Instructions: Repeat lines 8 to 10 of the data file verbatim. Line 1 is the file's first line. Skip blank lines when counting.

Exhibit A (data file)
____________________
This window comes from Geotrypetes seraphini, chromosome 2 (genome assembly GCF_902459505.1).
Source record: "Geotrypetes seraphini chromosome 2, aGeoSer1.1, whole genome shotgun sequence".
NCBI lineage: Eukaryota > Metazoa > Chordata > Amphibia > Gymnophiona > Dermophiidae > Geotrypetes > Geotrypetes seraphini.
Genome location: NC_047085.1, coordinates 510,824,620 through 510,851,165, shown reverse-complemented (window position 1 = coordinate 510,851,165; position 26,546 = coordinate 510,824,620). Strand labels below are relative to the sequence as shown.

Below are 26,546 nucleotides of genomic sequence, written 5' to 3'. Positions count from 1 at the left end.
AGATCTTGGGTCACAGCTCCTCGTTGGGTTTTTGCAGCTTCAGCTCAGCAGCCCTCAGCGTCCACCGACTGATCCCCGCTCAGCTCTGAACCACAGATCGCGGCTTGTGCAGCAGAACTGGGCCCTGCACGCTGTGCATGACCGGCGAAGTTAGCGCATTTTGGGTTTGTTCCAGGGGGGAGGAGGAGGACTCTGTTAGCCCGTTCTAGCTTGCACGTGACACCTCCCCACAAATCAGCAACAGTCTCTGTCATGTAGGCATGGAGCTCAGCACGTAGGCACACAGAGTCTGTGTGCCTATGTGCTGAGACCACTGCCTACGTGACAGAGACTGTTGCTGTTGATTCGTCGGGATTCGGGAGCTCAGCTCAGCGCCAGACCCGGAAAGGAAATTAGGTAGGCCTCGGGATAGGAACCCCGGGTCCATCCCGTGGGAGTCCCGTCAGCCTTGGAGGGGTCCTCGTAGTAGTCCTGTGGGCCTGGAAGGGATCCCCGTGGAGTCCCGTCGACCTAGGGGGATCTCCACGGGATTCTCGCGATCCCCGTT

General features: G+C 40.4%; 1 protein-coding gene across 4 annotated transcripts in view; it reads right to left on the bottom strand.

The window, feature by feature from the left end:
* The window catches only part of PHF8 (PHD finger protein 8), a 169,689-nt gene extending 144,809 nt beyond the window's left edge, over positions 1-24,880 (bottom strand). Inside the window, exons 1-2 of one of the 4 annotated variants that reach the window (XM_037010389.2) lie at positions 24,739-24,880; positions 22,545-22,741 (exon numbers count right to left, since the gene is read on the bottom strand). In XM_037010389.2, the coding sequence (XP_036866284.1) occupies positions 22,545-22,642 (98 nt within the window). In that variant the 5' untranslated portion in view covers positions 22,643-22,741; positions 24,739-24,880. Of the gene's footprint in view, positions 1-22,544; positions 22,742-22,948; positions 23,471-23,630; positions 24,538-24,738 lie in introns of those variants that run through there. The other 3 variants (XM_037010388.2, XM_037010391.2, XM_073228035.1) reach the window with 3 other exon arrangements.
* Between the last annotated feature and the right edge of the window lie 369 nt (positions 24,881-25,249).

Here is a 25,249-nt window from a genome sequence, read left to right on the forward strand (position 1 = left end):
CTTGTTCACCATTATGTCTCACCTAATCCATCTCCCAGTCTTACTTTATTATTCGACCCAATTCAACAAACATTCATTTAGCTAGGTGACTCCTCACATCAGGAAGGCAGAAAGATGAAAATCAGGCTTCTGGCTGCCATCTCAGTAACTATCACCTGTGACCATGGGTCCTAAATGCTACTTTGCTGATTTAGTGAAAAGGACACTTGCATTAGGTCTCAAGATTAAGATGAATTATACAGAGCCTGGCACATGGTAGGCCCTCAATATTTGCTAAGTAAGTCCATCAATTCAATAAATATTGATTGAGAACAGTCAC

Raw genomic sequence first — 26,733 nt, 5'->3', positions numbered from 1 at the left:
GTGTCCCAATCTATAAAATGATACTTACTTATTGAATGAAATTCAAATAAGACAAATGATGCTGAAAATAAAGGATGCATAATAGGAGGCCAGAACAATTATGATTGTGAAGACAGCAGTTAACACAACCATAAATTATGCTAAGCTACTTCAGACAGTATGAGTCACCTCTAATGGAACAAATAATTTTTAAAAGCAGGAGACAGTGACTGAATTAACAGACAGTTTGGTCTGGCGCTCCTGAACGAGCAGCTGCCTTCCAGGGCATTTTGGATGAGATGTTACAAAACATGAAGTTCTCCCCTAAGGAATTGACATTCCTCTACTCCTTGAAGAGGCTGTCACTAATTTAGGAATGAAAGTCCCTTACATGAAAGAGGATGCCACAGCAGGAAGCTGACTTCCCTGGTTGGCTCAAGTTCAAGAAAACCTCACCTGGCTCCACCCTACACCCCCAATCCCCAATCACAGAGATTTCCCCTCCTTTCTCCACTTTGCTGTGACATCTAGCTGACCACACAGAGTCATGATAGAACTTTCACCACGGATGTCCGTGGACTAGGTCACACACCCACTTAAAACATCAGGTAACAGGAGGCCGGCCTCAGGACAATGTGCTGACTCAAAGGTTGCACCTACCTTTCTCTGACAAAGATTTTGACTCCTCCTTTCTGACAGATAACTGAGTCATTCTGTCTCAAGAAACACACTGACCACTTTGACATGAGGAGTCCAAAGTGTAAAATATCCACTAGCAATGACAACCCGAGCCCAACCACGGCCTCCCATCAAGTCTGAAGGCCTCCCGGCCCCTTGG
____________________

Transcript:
The window, feature by feature from the left end:
* The window catches only part of PHF8 (PHD finger protein 8), a 169,689-nt gene extending 144,809 nt beyond the window's left edge, over positions 1-24,880 (bottom strand). Inside the window, exons 1-2 of one of the 4 annotated variants that reach the window (XM_037010389.2) lie at positions 24,739-24,880; positions 22,545-22,741 (exon numbers count right to left, since the gene is read on the bottom strand). In XM_037010389.2, the coding sequence (XP_036866284.1) occupies positions 22,545-22,642 (98 nt within the window). In that variant the 5' untranslated portion in view covers positions 22,643-22,741; positions 24,739-24,880. Of the gene's footprint in view, positions 1-22,544; positions 22,742-22,948; positions 23,471-23,630; positions 24,538-24,738 lie in introns of those variants that run through there. The other 3 variants (XM_037010388.2, XM_037010391.2, XM_073228035.1) reach the window with 3 other exon arrangements.
* Between the last annotated feature and the right edge of the window lie 369 nt (positions 24,881-25,249).